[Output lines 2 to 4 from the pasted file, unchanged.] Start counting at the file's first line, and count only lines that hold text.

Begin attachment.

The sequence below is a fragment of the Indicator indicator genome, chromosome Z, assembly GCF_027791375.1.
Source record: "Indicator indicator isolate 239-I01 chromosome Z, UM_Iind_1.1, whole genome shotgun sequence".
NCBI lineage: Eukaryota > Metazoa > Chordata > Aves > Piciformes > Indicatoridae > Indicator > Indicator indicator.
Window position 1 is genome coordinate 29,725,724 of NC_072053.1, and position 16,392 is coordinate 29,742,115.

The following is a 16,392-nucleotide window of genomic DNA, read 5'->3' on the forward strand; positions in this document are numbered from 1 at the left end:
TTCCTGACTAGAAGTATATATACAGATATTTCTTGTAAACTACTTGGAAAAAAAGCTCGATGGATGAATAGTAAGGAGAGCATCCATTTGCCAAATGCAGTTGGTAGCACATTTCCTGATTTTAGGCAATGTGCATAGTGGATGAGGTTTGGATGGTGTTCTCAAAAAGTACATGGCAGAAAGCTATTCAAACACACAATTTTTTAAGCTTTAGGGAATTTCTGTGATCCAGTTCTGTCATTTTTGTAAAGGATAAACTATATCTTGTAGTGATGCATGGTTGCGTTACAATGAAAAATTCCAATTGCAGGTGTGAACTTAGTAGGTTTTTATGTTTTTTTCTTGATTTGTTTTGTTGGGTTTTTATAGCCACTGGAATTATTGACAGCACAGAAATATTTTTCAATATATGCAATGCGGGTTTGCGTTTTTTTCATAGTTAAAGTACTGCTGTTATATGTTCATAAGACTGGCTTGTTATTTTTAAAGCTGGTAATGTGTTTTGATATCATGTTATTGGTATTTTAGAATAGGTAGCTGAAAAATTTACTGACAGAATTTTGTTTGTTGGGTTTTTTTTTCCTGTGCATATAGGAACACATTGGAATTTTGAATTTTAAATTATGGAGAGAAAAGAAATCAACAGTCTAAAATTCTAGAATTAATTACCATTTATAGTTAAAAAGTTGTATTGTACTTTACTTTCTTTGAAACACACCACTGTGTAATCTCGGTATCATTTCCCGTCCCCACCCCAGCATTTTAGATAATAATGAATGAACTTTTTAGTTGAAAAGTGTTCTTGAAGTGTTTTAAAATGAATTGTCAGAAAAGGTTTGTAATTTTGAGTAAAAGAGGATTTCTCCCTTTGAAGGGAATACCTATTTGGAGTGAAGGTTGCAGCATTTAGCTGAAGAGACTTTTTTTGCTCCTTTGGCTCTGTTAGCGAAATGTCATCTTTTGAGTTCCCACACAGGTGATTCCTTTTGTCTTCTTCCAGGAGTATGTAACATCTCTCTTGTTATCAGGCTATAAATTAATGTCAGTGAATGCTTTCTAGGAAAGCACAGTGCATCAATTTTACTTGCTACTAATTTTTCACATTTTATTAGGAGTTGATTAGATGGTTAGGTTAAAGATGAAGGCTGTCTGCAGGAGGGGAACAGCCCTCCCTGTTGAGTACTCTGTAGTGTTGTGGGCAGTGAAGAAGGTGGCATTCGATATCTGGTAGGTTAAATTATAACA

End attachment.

Source record: "Indicator indicator isolate 239-I01 chromosome Z, UM_Iind_1.1, whole genome shotgun sequence".
NCBI lineage: Eukaryota > Metazoa > Chordata > Aves > Piciformes > Indicatoridae > Indicator > Indicator indicator.
Window position 1 is genome coordinate 29,725,724 of NC_072053.1, and position 16,392 is coordinate 29,742,115.